(PC) Watts v. Harlan, et al., No. 2:2014cv00914 - Document 6 (E.D. Cal. 2015)

Court Description: ORDER, FINDINGS and RECOMMENDATIONS signed by Magistrate Judge Dale A. Drozd on 2/19/15 ORDERING that Plaintiff's request for leave to proceed in forma pauperis (ECF No. 2 ) is granted. Plaintiff is obligated to pay the statutory filing fee of $350.00 for this action. It is RECOMMENDED that this action be dismissed with prejudice based on plaintiffs inability to state a claim upon which relief can be granted. Referred to Judge Kimberly J. Mueller; Objections to F&R due within 14 days. (Dillon, M)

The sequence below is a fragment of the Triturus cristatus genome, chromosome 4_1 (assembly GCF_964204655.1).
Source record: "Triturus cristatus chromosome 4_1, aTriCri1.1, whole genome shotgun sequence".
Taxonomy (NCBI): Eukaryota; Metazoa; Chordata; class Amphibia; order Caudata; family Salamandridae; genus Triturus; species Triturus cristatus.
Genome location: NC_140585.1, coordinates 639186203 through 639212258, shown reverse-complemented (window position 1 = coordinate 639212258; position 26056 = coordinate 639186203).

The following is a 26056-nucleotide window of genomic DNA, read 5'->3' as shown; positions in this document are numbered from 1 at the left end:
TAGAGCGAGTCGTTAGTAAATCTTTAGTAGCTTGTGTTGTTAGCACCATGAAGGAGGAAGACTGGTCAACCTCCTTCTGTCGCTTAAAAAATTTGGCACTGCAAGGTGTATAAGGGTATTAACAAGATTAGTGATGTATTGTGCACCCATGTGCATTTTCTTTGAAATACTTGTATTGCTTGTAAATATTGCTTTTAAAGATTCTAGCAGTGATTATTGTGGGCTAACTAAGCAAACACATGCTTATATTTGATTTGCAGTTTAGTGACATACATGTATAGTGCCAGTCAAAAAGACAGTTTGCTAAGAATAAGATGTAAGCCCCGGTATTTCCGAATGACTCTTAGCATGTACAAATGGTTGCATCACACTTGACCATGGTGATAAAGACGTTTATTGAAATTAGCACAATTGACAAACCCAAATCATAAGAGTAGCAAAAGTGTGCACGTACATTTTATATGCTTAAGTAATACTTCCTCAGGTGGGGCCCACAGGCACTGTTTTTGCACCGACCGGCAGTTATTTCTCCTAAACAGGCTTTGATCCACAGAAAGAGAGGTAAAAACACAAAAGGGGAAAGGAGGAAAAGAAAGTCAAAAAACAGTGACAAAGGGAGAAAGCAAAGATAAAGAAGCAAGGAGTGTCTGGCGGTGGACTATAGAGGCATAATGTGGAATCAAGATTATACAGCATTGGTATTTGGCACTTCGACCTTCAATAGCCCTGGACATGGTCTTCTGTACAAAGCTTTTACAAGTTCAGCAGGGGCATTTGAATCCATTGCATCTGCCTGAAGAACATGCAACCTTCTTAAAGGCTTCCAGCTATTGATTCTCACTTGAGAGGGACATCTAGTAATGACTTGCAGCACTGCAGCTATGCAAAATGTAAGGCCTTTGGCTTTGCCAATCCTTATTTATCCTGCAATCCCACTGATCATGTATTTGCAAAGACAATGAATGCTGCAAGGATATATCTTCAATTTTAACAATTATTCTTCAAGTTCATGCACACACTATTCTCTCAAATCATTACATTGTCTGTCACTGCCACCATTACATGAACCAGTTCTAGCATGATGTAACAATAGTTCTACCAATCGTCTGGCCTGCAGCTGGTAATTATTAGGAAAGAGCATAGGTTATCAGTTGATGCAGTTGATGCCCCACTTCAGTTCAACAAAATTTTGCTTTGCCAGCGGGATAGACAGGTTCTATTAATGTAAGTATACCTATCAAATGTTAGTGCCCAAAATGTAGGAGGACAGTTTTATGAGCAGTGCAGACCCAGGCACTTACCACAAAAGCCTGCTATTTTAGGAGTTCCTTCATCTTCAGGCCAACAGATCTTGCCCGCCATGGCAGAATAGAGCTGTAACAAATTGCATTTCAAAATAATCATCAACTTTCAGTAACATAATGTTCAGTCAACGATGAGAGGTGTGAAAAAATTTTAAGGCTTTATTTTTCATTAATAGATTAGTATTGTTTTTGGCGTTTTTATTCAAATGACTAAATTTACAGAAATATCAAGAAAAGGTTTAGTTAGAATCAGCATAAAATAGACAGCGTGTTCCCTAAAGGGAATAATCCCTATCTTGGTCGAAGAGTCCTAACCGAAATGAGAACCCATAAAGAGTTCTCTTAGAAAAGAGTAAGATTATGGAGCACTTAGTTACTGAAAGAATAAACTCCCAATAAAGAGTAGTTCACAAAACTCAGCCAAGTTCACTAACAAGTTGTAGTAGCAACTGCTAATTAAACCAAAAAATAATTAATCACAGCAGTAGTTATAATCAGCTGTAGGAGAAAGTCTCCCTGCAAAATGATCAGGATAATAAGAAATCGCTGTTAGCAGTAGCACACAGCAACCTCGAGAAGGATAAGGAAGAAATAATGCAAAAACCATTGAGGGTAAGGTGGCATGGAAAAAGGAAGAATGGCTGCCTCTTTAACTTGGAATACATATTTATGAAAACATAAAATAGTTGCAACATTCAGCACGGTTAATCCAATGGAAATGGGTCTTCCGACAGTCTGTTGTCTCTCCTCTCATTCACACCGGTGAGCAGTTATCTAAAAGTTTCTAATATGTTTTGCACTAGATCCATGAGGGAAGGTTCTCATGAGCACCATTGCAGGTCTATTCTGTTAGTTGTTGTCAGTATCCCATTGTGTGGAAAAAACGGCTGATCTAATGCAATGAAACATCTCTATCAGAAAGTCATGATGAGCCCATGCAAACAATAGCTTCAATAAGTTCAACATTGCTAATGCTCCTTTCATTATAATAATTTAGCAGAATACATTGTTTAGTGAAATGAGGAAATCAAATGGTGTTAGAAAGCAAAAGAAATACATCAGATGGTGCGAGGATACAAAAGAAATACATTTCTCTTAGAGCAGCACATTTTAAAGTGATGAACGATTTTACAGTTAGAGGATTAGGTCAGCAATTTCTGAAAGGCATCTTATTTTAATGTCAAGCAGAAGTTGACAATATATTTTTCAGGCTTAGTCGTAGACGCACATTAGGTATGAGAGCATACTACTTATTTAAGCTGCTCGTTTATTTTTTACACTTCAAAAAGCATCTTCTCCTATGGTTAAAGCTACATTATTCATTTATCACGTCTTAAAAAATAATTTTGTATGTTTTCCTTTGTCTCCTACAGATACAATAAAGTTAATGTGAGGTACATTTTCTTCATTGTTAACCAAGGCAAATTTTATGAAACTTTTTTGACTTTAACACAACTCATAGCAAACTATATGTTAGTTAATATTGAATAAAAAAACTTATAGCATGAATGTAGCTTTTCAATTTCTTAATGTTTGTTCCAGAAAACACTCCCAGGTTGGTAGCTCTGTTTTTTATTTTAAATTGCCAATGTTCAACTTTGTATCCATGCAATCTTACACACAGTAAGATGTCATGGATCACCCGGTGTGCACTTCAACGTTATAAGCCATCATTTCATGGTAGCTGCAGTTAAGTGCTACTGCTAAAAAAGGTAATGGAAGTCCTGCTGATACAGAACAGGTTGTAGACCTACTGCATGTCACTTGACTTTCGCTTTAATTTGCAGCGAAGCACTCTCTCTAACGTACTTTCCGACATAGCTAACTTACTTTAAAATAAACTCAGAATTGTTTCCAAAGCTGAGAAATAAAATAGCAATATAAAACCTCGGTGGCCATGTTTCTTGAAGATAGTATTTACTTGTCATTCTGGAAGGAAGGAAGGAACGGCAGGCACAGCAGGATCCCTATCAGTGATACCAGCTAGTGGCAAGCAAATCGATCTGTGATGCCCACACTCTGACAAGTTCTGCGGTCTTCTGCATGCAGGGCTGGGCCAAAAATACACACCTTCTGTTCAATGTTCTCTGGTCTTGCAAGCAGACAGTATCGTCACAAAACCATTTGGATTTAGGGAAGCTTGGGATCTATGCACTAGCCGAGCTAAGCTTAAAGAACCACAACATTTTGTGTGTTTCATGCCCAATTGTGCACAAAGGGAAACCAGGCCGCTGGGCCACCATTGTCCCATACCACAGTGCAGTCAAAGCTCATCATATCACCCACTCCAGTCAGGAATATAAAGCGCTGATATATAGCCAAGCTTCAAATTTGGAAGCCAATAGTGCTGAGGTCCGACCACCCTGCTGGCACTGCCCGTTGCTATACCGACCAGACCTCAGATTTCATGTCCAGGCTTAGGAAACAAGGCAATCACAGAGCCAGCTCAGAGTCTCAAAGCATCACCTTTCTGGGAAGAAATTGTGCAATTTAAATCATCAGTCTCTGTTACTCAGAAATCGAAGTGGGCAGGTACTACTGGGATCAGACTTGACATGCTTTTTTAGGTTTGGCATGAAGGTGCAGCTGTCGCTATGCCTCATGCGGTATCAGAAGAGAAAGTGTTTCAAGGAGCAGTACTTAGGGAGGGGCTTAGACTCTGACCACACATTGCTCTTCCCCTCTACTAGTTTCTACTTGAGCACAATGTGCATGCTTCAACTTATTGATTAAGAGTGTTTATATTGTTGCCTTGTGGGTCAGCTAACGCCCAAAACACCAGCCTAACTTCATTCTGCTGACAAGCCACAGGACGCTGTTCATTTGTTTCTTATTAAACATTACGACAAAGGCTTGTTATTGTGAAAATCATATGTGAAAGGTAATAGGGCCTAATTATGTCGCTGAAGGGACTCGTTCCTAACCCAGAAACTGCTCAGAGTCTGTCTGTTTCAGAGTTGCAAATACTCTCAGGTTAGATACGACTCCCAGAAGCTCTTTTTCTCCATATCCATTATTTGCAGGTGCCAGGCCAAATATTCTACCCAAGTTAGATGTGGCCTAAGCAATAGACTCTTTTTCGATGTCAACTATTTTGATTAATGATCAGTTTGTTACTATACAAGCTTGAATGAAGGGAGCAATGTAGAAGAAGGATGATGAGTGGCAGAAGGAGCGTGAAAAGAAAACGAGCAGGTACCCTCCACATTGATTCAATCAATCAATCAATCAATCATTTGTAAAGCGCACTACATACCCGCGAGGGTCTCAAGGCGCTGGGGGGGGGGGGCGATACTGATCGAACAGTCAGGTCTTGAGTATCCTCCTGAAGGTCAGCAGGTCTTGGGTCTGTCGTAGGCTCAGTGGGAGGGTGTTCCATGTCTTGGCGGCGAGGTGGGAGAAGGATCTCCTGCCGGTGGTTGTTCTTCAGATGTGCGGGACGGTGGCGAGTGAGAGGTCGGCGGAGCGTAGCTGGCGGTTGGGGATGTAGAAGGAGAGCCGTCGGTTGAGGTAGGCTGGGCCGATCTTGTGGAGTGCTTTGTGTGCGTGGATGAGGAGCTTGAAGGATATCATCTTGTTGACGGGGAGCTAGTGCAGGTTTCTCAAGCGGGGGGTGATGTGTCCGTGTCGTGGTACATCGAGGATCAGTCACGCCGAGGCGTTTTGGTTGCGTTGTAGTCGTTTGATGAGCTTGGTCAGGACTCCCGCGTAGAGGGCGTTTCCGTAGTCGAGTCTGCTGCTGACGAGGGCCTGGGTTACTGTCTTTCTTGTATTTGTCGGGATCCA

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1 2 3 4 5 6 7 8 UNITED STATES DISTRICT COURT 9 FOR THE EASTERN DISTRICT OF CALIFORNIA 10 11 TELLY WATTS, 12 13 14 No. 2:14-cv-00914 DAD P Plaintiff, v. ORDER AND SUSAN C. HARLAN, et al., 15 FINDINGS & RECOMMENDATIONS Defendants. 16 17 Plaintiff Telly Watts is a state prisoner proceeding pro se. Plaintiff seeks relief pursuant 18 to 42 U.S.C. § 1983 and has requested leave to proceed in forma pauperis pursuant to 28 U.S.C. 19 § 1915. This proceeding was referred to this court by Local Rule 302 pursuant to 28 U.S.C. 20 § 636(b)(1). 21 Having completed its screening of plaintiff s complaint, the court will order that plaintiff 22 be permitted to proceed in forma pauperis and recommend dismissal of this action with prejudice, 23 for the reasons set forth below. 24 I. Request to proceed in forma pauperis 25 26 27 28 Plaintiff has submitted a declaration that makes the showing required by 28 U.S.C. § 1915(a). Accordingly, the request to proceed in forma pauperis will be granted. Plaintiff is required to pay the statutory filing fee of $350.00 for this action. 28 U.S.C. §§ 1914(a), 1915(b)(1). By this order, plaintiff will be assessed an initial partial filing fee in 1 1 accordance with the provisions of 28 U.S.C. § 1915(b)(1). By separate order, the court will direct 2 the appropriate agency to collect the initial partial filing fee from plaintiff s trust account and 3 forward it to the Clerk of the Court. Thereafter, plaintiff will be obligated for monthly payments 4 of twenty percent of the preceding month s income credited to plaintiff s prison trust account. 5 These payments will be forwarded by the appropriate agency to the Clerk of the Court each time 6 the amount in plaintiff s account exceeds $10.00, until the filing fee is paid in full. 28 U.S.C. 7 § 1915(b)(2). 8 II. Screening Requirement 9 A. Standard 10 The court is required to screen complaints brought by prisoners seeking relief against a 11 governmental entity or officer or employee of a governmental entity. 28 U.S.C. § 1915A(a). The 12 court must dismiss a complaint or portion thereof if the prisoner has raised claims that are legally 13 “frivolous or malicious,” that fail to state a claim upon which relief may be granted, or that seek 14 monetary relief from a defendant who is immune from such relief. 28 U.S.C. § 1915A(b)(1), (2). 15 A claim is legally frivolous when it lacks an arguable basis either in law or in fact. 16 Neitzke v. Williams, 490 U.S. 319, 325 (1989); Franklin v. Murphy, 745 F.2d 1221, 1227-28 (9th 17 Cir. 1984). The court may, therefore, dismiss a claim as frivolous where it is based on an 18 indisputably meritless legal theory or where the factual contentions are clearly baseless. Neitzke, 19 490 U.S. at 327. The critical inquiry is whether a constitutional claim, however inartfully 20 pleaded, has an arguable legal and factual basis. See Jackson v. Arizona, 885 F.2d 639, 640 (9th 21 Cir. 1989); Franklin, 745 F.2d at 1227. 22 A complaint, or portion thereof, should only be dismissed for failure to state a claim upon 23 which relief may be granted if it appears beyond doubt that plaintiff can prove no set of facts in 24 support of the claim or claims that would entitle him to relief. Hishon v. King & Spalding, 467 25 U.S. 69, 73 (1984) (citing Conley v. Gibson, 355 U.S. 41, 45-46 (1957)); Palmer v. Roosevelt 26 Lake Log Owners Ass n, 651 F.2d 1289, 1294 (9th Cir. 1981). In reviewing a complaint under 27 this standard, the court must accept as true the allegations of the complaint in question, Hospital 28 Bldg. Co. v. Rex Hosp. Trustees, 425 U.S. 738, 740 (1976), construe the pleading in the light 2 1 most favorable to the plaintiff, and resolve all doubts in the plaintiff s favor, Jenkins v. 2 McKeithen, 395 U.S. 411, 421 (1969). 3 B. Allegations 4 In his complaint, plaintiff identifies as defendants Judge Susan C. Harlan of the Amador 5 County Superior Court, the Amador County District Attorney s Office, and the Amador County 6 Sheriff s Department. (ECF No. 1 at 1, 2.) Plaintiff alleges that he is entitled to the return of 7 property seized at the time of his arrest. (Id. at 3.) On November 20, 2013, plaintiff sought 8 redress by filing a document entitled “Ex Parte Application to Place Matter on Calendar (for 9 hearing on a Motion for Return of Property)” with the Amador County Superior Court. (Id. at 3, 10 5.) Plaintiff has attached as an exhibit to his complaint in this action an order issued by Judge 11 Harlan on December 3, 2013 denying this ex parte application. (Id. at 5-7.) That order provides 12 in pertinent part: “Defendant has failed to present any authority for the scheduling of a hearing on 13 a motion for the return of property seized by law enforcement authorities at the time of his arrest 14 as evidence of criminal activity.” (Id. at 7.) Plaintiff contends in his complaint that, “By denying 15 the motion, [Judge Harlan] deprived the plaintiff of his due process of law constitutional rights 16 [sic].” (Id. at 3.) Plaintiff seeks an order directing defendants Amador County District 17 Attorney s Office and/or the Amador County Sheriff s Department to return his property.1 18 C. Analysis 19 Plaintiff cannot proceed on his civil rights complaint pending before this court because 20 § 1983 does not encompass claims against state actors for deprivations of property where state 21 law provides an adequate means of redress. “[A]n unauthorized intentional deprivation of 22 property by a state employee does not constitute a violation of the procedural requirements of the 23 Due Process Clause of the Fourteenth Amendment if a meaningful post-deprivation remedy for 24 the loss is available.” Hudson v. Palmer, 468 U.S. 517, 534-35 (1984). The Ninth Circuit has 25 applied Palmer to find that “California law provides an adequate post-deprivation remedy for any 26 1 27 28 If plaintiff had sought damages, defendants Judge Harlan and the Amador County District Attorney s Office would undoubtedly be entitled to judicial and prosecutorial immunity, respectively. However, as plaintiff only seeks injunctive relief herein, neither doctrine comes into play. 3 1 2 property deprivations.” Barnett v. Centoni, 31 F.3d 813, 816-17 (9th Cir. 1994). One such remedy permits individuals convicted of crimes to seek return of their lawfully- 3 owned property that is currently in the possession of law enforcement authorities. “A criminal 4 defendant may bring a nonstatutory motion for return of property seized by warrant or incident to 5 arrest, which was not introduced into evidence but remained in possession of the seizing officer.” 6 People v. Hopkins, 171 Cal. App. 4th 305, 308 (2009) (citing People v. Lamonte, 53 Cal. App. 7 4th 544, 549 (1997)). See also Gershenhorn v. Superior Court, 227 Cal. App. 2d 361, 365 (1964) 8 (“„[O]ne whose property is illegally seized may desire not only to prevent its use against him in a 9 criminal case, but also to procure its return. In that case, he may . . . move for its return . . . . ”) 10 11 (quoting People v. Gershenhorn, 225 Cal. App. 2d 122, 125 (1964)). While California law prohibits return of “property of any kind or character whatsoever the 12 possession of which is prohibited by law and that was used by a defendant in the commission of 13 the crime of which the defendant was committed[,]” California Penal Code § 1417.6, California 14 courts have interpreted this provision to hold that “[b]ecause the requirement is conjunctive . . . 15 [t]he court may not refuse to return legal property to a convicted person . . . .” People v. 16 Lamonte, 53 Cal. App. 4th at 553. In such instances, unless the property is contraband or 17 otherwise subject to forfeiture, “[c]ontinued official retention of legal property with no further 18 criminal action pending violates the owner s due process rights.” Id. at 549. See also Porno, Inc. 19 v. Municipal Court, 33 Cal. App. 3d 122, 126 (1973) (“Although the projectors may have been 20 used in the commission of a misdemeanor, they were designed for and capable of use for lawful 21 purposes. [. . .] The seizure of the projectors was unlawful and unconstitutional.”). In sum, the 22 availability of a state law procedure for the return of plaintiff s property here precludes his 23 bringing of this civil rights action seeking the return of his property. 24 Plaintiff may nonetheless contend that Judge Harlan s ruling incorrectly deprived him of 25 the return of his property. If this were the case, plaintiff s proper remedy lay with the state 26 appellate courts, not with the federal court. The order attached to plaintiff s complaint indicates 27 that defendant Judge Harlan indirectly denied plaintiff s motion for return of his property by 28 declining to schedule a hearing on his motion. (See ECF No. 1 at 7.) In so doing, it appears 4 1 Judge Harlan applied the state law described above, in writing: 2 Defendant asserts that he is entitled to a hearing on the issue of whether the property seized from him by law enforcement authorities at the time of his arrest, as evidence of criminal activity, should be returned to him pursuant to Penal Code sections 1409-1411, 1417.5, 1417.6, 1538.5, and 1540, and Evidence Code section 637, or alternatively pursuant to a nonstatutory motion as established by Gershenhorn v. Superior Court, Los Angeles (1964) 227 Cal. App. 2d 361. 3 4 5 6 7 (ECF No. 1 at 5.) If plaintiff wished to contest this order, he ought to have appealed it to the 8 California Court of Appeal. Under California law, if a convicted individual believes that a state 9 trial court has erred in denying his nonstatutory motion for return of property, “[t]he proper 10 avenue of redress is through a petition for writ of mandate” to the California Court of Appeals. 11 Hopkins, 171 Cal. App. 4th at 308 (citing People v. Gershenhorn, 225 Cal. App. 2d at 126). 12 Plaintiff cannot secure federal jurisdiction over his complaint merely by alleging that a Judge of 13 the Amador County Superior Court deprived him of due process in issuing the order attached to 14 his complaint. Under these circumstances – (i) where California law provides a procedural mechanism 15 16 for plaintiff to seek return of property seized by state authorities, and (ii) in which a California 17 state court has issued an order that, first, addresses plaintiff s motion to obtain return of that 18 property, and, second, must be appealed to the state appellate court – there appears to be no set of 19 facts under which plaintiff can state a cognizable Fourteenth Amendment Due Process claim 20 against the named defendants.2 When a § 1983 claim is “clearly defective in a manner not 21 2 22 23 24 25 26 27 28 Plaintiff provides no details in the allegations of his complaint regarding the circumstances of the alleged seizure of his property, his arrest, or the evidentiary uses (if any) to which the seized property was (or is being) put during the criminal proceedings against him. As noted above, plaintiff seeks only injunctive relief against defendants, in the form of the return of his property. If plaintiff intended to sue the Amador County Sheriff s Department for damages based upon an alleged unlawful seizure of his property in violation of the Fourth Amendment, he may so indicate in any objections he elects to file to these findings and recommendations. Plaintiff is cautioned, however, that if the seized property was introduced as evidence in state court criminal proceedings which resulted in his conviction, “in order to recover compensatory damages . . . plaintiff must prove not only that the [seizure] was unlawful, but that it caused him actual, compensable injury, which . . . does not encompass the „injury of being convicted and imprisoned (until his conviction has been overturned).” Heck v. Humphrey, 512 U.S. 477, 487 n. 7 (1994) (emphasis in original) (internal citation omitted). 5 1 curable by amendment, the district court may dispose of it on the merits in the interest of judicial 2 economy.” Trimble v. City of Santa Rosa, 49 F.3d 584, 585 (9th Cir. 1995) (affirming dismissal 3 of § 1983 Fourth Amendment claims based on failure to meet applicable statute of limitations). 4 Accordingly, the court recommends that this action be dismissed with prejudice based on 5 plaintiff s inability, as a matter of law, to state a claim upon which relief can be granted. 6 III. Conclusion 7 Based on the foregoing, IT IS HEREBY ORDERED that: 8 1. Plaintiff s request for leave to proceed in forma pauperis (ECF No. 2) is granted. 9 2. Plaintiff is obligated to pay the statutory filing fee of $350.00 for this action. Plaintiff 10 is assessed an initial partial filing fee in accordance with the provisions of 28 U.S.C. 11 § 1915(b)(1). All fees shall be collected and paid in accordance with this court s order to the 12 Director of the California Department of Corrections and Rehabilitation filed concurrently 13 herewith. 14 15 IT IS HEREBY RECOMMENDED that this action be dismissed with prejudice based on plaintiff s inability to state a claim upon which relief can be granted. 16 These findings and recommendations are submitted to the United States District Judge 17 assigned to the case, pursuant to the provisions of 28 U.S.C. § 636(b)(l). Within fourteen days 18 after being served with these findings and recommendations, any party may file written 19 objections with the court and serve a copy on all parties. Such a document should be captioned 20 “Objections to Magistrate Judge s Findings and Recommendations.” Any response to the 21 objections shall be served and filed within fourteen days after service of the objections. The 22 parties are advised that failure to file objections within the specified time may waive the right to 23 appeal the District Court s order. Martinez v. Ylst, 951 F.2d 1153 (9th Cir. 1991). 24 Dated: February 19, 2015 25 26 27 28 DAD:10 watt0914.dism 6